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BioResources
Chen, Z., Yu, G., Yuan, X., Wang, Q., and Kan, J. (2015). "Improving the conventional pelletization process to save energy during biomass densification," BioRes. 10(4), 6576-6585.

Abstract

A pellet mill is currently the most frequently used method for producing pellets using either a ring die or a flat die. In the densification process, a great amount of energy is required to avoid spring-back and to overcome the friction between the material and the channel surface of the die. However, extra energy is unnecessarily consumed because of friction between the roller and densified material and the pressure between the roller and die, where there are no opening channels. The aim of this work was to attempt to eliminate a portion of the frictional and compaction energy consumption based on an improved method of densification using a ring die. An upgraded pellet mill was designed and manufactured with rams on its roller. When the die and the roller rotate in a fixed transmission ratio, the rams precisely press raw material into opening channels on the die. Experimental tests on its feasibility were carried out. The results showed that the pellet mill, with this improvement, worked without wear on the surface of either the ring die or the roller; furthermore, the density and mechanical durability of pellets were the same as those produced using the traditional method.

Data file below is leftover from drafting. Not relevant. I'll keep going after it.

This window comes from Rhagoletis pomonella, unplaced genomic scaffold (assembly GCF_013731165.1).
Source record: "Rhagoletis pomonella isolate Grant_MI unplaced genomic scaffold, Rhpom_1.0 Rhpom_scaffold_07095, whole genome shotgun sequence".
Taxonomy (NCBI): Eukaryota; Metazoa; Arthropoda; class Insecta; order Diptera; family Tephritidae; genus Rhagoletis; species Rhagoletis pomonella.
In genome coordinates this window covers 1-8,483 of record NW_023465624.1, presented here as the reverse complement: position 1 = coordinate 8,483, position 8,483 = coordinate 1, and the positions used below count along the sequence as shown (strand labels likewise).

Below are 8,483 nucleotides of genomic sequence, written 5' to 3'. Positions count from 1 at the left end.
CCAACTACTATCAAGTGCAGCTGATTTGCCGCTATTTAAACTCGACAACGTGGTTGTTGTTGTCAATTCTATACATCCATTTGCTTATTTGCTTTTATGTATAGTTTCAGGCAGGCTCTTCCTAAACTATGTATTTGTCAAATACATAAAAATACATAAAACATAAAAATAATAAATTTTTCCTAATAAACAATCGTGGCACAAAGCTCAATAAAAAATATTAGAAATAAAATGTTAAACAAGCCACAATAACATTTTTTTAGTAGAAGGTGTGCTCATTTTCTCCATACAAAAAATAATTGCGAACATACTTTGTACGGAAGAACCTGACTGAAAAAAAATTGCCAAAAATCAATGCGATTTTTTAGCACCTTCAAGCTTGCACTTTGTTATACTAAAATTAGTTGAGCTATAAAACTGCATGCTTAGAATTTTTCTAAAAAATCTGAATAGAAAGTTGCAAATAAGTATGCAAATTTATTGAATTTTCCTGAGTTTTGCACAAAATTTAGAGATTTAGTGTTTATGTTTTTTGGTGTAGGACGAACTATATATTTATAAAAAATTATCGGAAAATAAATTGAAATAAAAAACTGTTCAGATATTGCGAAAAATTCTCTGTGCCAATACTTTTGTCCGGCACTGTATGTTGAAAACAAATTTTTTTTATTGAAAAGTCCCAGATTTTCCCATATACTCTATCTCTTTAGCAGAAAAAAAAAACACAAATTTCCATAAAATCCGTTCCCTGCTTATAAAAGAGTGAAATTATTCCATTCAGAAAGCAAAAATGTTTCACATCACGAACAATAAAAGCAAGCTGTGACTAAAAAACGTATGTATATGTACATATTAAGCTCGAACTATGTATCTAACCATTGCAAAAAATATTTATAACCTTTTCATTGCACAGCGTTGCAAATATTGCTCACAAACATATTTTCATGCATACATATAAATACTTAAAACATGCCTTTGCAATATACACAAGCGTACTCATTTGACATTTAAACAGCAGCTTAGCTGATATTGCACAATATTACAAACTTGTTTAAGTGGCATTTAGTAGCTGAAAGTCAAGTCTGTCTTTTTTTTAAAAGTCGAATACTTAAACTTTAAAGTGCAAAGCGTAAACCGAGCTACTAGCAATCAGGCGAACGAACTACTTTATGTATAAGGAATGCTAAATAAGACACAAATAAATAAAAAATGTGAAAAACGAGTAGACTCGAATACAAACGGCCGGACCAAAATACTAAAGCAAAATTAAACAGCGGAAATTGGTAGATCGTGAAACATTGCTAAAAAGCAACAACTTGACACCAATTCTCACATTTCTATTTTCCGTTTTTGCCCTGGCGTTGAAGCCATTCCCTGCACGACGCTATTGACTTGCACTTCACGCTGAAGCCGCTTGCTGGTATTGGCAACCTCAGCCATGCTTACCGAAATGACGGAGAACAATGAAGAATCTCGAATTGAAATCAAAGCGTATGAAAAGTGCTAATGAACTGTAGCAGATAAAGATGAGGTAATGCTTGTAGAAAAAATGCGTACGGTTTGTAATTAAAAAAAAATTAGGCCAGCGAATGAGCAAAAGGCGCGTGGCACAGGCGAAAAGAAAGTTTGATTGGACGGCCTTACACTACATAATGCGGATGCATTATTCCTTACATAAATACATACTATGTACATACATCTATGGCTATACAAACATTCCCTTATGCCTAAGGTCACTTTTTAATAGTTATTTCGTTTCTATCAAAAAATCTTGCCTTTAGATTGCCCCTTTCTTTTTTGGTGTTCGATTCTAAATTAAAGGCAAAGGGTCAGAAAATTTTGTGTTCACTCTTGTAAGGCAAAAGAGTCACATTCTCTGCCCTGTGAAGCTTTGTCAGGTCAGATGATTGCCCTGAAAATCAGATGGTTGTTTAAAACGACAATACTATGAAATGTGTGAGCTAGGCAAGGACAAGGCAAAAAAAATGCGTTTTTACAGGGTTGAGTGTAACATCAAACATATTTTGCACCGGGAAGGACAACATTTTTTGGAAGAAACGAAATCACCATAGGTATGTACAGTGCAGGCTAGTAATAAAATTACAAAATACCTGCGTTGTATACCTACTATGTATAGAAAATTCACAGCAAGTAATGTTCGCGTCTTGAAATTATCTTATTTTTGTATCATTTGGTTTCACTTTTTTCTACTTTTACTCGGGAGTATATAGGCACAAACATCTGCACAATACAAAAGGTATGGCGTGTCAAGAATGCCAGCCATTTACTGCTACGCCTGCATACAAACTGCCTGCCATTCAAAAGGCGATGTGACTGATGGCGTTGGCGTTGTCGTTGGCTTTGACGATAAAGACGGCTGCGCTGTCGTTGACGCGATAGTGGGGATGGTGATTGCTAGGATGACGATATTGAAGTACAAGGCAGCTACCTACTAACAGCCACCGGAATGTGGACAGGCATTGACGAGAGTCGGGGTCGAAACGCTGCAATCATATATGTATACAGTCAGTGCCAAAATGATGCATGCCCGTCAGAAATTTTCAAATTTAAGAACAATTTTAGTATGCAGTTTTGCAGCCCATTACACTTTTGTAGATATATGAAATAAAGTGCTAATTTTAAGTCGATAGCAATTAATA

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Improving the Conventional Pelletization Process to Save Energy during Biomass Densification

Zhongjia Chen, Guosheng Yu,* Xiangyue Yuan, Qingyu Wang, and Jiangmin Kan